In this fourth post on pastoral reflections, I come to I Timothy 4 which underscores the need for every believer to embrace spiritual discipline as a means of grace to grow in our relationship with Jesus Christ. In this chapter, the Apostle Paul gives a directive to Timothy, which comes to every believer. The Christian life is described in athletic terms as the New Testament describes a race (Hebrews 12:1-3) and a battle (2 Timothy 4:7; Ephesians 6:10-17).  For this contest, followers of Jesus Christ are called to “discipline themselves for the purpose of godliness” (I Timothy 4:7). (more…)

Monday

9

November 2015

2

COMMENTS

Spiritual Leadership

Written by , Posted in Church Life, Leadership

Spiritual Leadership-LionThis is the third installment of articles that are pastoral reflections on twenty-two years with the same congregation. I am following a series of themes that emerge from Paul’s pastoral letter of First Timothy and have found this New Testament letter to be crucial in forging my ministry philosophy as well as our church’s practice.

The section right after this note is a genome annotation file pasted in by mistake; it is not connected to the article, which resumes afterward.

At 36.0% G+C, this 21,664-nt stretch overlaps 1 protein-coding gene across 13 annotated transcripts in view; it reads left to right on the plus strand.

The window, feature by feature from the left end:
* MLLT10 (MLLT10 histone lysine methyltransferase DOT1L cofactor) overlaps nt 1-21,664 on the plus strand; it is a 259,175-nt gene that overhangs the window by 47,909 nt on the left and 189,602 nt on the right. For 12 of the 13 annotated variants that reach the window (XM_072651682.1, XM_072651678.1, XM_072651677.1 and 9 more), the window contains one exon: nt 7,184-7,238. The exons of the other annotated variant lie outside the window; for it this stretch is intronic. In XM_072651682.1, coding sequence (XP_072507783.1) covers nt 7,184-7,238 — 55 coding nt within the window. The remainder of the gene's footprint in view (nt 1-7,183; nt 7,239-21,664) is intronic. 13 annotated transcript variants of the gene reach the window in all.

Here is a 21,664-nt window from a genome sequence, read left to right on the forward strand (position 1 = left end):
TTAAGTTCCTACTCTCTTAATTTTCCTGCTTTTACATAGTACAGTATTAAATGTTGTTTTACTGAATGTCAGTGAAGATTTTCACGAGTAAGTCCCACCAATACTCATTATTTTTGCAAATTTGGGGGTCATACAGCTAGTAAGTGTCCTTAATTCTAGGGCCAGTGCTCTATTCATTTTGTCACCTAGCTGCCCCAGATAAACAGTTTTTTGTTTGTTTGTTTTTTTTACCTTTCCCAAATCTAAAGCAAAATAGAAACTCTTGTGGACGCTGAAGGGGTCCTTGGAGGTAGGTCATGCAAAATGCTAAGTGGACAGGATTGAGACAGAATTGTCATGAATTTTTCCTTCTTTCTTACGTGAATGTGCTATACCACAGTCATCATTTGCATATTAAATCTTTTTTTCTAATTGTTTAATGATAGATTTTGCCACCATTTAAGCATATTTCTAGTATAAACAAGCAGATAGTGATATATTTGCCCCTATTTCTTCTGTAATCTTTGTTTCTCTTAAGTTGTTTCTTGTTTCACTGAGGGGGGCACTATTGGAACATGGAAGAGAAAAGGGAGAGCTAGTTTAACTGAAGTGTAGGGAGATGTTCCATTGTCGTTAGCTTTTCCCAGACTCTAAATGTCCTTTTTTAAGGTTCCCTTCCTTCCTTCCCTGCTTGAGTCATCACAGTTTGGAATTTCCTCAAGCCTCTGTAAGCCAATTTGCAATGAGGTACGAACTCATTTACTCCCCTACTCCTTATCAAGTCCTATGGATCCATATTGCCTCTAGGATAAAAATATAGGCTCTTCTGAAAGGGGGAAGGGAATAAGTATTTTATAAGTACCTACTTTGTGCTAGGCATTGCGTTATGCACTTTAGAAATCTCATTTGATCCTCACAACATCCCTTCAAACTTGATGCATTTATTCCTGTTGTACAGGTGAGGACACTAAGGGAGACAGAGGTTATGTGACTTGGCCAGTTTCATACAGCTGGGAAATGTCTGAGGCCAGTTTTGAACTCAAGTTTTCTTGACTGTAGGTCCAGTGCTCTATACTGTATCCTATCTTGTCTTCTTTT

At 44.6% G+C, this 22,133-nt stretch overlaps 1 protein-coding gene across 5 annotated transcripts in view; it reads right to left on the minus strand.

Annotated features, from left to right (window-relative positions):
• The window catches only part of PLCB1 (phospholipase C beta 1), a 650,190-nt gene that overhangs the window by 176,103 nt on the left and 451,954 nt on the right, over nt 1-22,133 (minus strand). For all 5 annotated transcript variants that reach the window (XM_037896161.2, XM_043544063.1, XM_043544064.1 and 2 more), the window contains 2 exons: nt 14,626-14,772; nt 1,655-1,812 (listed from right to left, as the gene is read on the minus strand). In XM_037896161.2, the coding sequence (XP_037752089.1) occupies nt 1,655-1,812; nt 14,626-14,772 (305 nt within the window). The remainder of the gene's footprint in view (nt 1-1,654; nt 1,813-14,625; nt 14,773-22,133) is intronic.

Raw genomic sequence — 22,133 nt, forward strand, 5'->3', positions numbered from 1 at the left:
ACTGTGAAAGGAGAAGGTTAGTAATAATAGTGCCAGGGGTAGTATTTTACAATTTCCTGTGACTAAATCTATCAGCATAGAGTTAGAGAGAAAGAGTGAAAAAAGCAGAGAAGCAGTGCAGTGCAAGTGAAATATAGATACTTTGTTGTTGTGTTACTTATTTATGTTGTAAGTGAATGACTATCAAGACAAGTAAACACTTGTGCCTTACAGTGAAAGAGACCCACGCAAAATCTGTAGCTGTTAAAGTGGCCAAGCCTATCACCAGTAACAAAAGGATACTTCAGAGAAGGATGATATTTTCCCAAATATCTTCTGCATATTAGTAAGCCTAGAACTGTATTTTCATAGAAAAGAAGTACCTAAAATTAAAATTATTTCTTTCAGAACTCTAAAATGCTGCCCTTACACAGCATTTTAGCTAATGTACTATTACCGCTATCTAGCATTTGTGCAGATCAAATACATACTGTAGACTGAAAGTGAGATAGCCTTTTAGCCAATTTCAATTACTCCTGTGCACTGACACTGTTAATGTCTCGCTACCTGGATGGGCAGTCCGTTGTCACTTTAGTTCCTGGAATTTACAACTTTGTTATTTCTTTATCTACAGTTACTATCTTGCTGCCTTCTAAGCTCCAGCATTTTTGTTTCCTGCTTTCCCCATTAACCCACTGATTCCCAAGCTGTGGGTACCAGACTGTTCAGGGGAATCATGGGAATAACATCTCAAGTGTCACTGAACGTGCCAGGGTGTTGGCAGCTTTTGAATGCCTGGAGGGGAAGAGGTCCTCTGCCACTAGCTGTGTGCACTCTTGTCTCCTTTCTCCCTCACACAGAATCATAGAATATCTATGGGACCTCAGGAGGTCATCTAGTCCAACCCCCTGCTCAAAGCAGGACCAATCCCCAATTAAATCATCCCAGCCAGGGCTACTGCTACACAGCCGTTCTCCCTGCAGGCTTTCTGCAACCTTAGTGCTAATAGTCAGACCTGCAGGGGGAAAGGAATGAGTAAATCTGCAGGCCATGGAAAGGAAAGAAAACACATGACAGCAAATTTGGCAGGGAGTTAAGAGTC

From Gospel centrality (I Timothy 1) and the priority of prayer (I Timothy 2), we move to spiritual leadership (I Timothy 3). Charles Spurgeon once said, “The most suicidal thing a church can do is compromise on leadership.” By “compromise” Spurgeon was referring to the biblical character qualities outlined in Scripture as they apply to those who would serve as pastors and deacons.

The selection of spiritual leaders is one of the most vital tasks facing a local congregation. Sadly, the criteria considered for such an all-important decision is anything but the character of the man under consideration. Often in a superficial assessment, the church notices things like popularity, or personality, or familiarity, or one’s reputation in the business community or financial status.

Interestingly in I Timothy 3, the apostle Paul speaks of none of these as qualifications for service as a pastor or deacon in the church of Jesus Christ. Instead, he provides a list of character qualities that serve as a guide for every church in the calling of spiritual leaders.

The reason spiritual leadership comes to mind in this reflection is because no church can function properly on the spiritual gifts of a single pastor, and no church can thrive for long with a leadership that undercuts the witness of the church. (more…)